Tungu-Kabri, Kenya - An example of a local renewable energy scheme in an LIC or NEE to provide sustainable supplies of energy.
There are huge numbers of people without access to electricity in many Low Income Countries (LIC) and Newly Emerging Economies (NEEs). This limits their development and their ability to improve the communities in which they live. It is often difficult in the remote and inaccessible parts of these countries to provide electricity as part of a national grid. This is because the costs of cables and pylons would be too expensive to link up with remote areas. The potential solution to this problem is to provide power at a local level, using local resources, via renewable energy resources. There are good examples of solar and wind power projects being used to provide electricity to remote rural communities in many parts of the world. One other way of doing this is to use small scale or micro hydro power generation.
Micro-Hydro Power Schemes
Micro hydro power schemes are an example of Intermediate or appropriate technology, which is a move away from big aid projects. It aims to use simpler technologies that are right for the people, right for the environment and right for the donor. Appropriate/intermediate technology is usually;
A) Labour intensive - utilising and creating employment for local labour.
B) Using sustainable technology and tools/knowledge of local people
C) Uses newly developed technology that are low cost and local which local people can manage and control rather than IMPORTED techniques and technologies
D) In harmony with the local environment.
Practical Action has over 100 projects worldwide helping over 900,000 people. One type of project is using micro hydro-electric power stations to generate electricity so people can work their way out of poverty. Practical Action promotes small-scale hydro schemes that generate up to 500 kilowatts of power. This provides poor communities in rural areas with an affordable, easy to maintain and long-term solution to their energy needs. This means that this is a great example of Appropriate Technology. They have developed micro-hydro systems with communities in Peru, Zimbabwe, Sri Lanka, and Kenya. These systems, which are designed to operate for a minimum of 20 years, are usually 'run-of-the-river' systems.
Micro-hydro power is the small-scale gathering of energy from falling water, such as steep mountain rivers. Using this renewable, indigenous, non-polluting resource, micro-hydro plants can generate power for homes, hospitals, schools and workshops. These small-scale hydro schemes can generate up to 500 kilowatts of power. This provides poor communities in rural areas with an affordable, easy to maintain and long-term solution to their energy needs.
The Tungu-Kabri micro-hydro power project, Mount Kenya Region, Kenya
How Micro hydro schemes work
An appropriate part of a river course is identified where there is a significant enough change in height of the river. This change in height is needed to have sufficient speed in the water to generate the electricity. Water from the river is channelled through a settling basin, which helps to remove sediment that could harm the turbine. Water is “borrowed” from a natural river channel and redirected away from the river via an intake weir. The water is channelled along a manmade channel to a steep slope, where the water is the redirected down that slope in a narrower pipe or penstock. This speeds the water up and at the base of the slope it turns a turbine, which then mores the generator. The electricity is created at this point and the water is then returned to the river.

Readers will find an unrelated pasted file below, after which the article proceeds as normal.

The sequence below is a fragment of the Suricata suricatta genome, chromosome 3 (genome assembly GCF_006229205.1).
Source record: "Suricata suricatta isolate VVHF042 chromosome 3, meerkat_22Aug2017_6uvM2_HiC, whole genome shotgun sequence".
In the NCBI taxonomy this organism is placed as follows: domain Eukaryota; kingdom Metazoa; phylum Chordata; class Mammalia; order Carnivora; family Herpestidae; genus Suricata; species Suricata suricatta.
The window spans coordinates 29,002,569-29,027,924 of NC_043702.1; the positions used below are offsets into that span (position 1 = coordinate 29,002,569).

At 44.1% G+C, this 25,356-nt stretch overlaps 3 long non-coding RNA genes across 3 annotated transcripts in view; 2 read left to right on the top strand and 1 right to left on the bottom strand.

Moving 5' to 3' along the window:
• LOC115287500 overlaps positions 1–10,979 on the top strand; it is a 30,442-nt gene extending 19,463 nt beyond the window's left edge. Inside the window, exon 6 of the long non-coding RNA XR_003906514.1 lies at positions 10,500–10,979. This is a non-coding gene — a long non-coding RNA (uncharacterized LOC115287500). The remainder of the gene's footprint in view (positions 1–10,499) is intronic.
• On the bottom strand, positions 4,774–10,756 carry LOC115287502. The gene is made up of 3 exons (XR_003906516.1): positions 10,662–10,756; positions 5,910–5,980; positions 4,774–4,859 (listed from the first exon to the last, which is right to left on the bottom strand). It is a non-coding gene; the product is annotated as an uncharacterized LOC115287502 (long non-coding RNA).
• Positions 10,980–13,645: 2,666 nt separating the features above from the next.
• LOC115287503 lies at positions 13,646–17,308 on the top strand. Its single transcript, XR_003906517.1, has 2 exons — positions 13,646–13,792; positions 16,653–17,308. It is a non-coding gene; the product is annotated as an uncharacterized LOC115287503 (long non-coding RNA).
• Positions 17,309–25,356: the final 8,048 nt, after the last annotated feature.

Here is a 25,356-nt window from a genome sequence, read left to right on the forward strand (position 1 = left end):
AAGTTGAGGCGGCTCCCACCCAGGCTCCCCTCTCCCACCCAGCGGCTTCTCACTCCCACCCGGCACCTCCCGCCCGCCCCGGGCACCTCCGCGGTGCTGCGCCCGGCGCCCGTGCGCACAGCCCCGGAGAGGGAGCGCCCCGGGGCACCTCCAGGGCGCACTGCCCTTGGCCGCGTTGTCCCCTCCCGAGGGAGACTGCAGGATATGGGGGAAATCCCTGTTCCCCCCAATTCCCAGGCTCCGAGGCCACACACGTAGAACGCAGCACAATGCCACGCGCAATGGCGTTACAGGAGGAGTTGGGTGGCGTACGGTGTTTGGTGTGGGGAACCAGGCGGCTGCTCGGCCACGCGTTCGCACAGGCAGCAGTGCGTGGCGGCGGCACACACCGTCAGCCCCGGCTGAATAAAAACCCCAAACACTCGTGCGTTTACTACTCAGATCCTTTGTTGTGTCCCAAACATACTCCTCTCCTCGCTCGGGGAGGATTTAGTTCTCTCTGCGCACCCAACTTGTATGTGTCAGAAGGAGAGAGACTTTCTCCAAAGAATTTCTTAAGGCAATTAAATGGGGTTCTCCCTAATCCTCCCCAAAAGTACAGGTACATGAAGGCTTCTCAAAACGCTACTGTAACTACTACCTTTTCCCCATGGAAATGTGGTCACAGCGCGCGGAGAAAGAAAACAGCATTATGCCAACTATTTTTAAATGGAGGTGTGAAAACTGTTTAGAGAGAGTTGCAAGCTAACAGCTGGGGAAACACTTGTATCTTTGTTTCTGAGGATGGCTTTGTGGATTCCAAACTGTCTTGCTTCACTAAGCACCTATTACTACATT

Tungu-Kabri project in Kenya
Life can be hard for the women and men in rural Kenya and the need for access to modern, ‘clean’ energy is acute. As much as 96 percent of Kenyans live without access to grid electricity. In rural homes, families spend at least a third of their income on kerosene for lighting and diesel for the milling of grain. Kenyan women also devote a huge amount of time collecting, processing and using wood and dung for cooking - time which could be spent on child care, education or income generation.
And according to the UN, in a country where nearly 80 percent of the population rely on farming for a living, poor farmers face declining yields and incomes in the traditional coffee and tea growing areas which pushes them into even more biting poverty. Just to survive, they will be forced to clear forests in higher, cooler, areas. This can only add to environmental damage, which in turn can lead to increased poverty, hunger and ill health.
An 18kW micro hydropower scheme was designed in Tungu-Kabri. People can then buy the electricity for uses such as setting up businesses such as hairdressers, restaurants and charging batteries. This is also suitable for agro-processing activities such as milling, oil extraction and carpentry. Micro-hydro schemes are owned and operated by the communities they serve, with any maintenance carried out by skilled members of that community. So they provide employment in themselves, as well as providing the power to re-energise entire communities. The project generates an estimated 18 kilowatts of electrical energy. This amount can light 90 homes and Practical Action estimates that the power the system generates will benefit about 200 households.
There are issues over the seasonality of rainfall which can drastically reduce electrical output from the scheme. There are also competing uses for the water, in that people need it for agriculture, drinking and sanitation needs. Not all people in thy community can afford the electricity produced.
However, using the power, the villagers will be able to light their homes, save time and run small enterprises with this power. This will bring them a little vital money, to help buy clothes, food, and even schooling for their children. Also, water power also means less wood is used - so the environment benefits.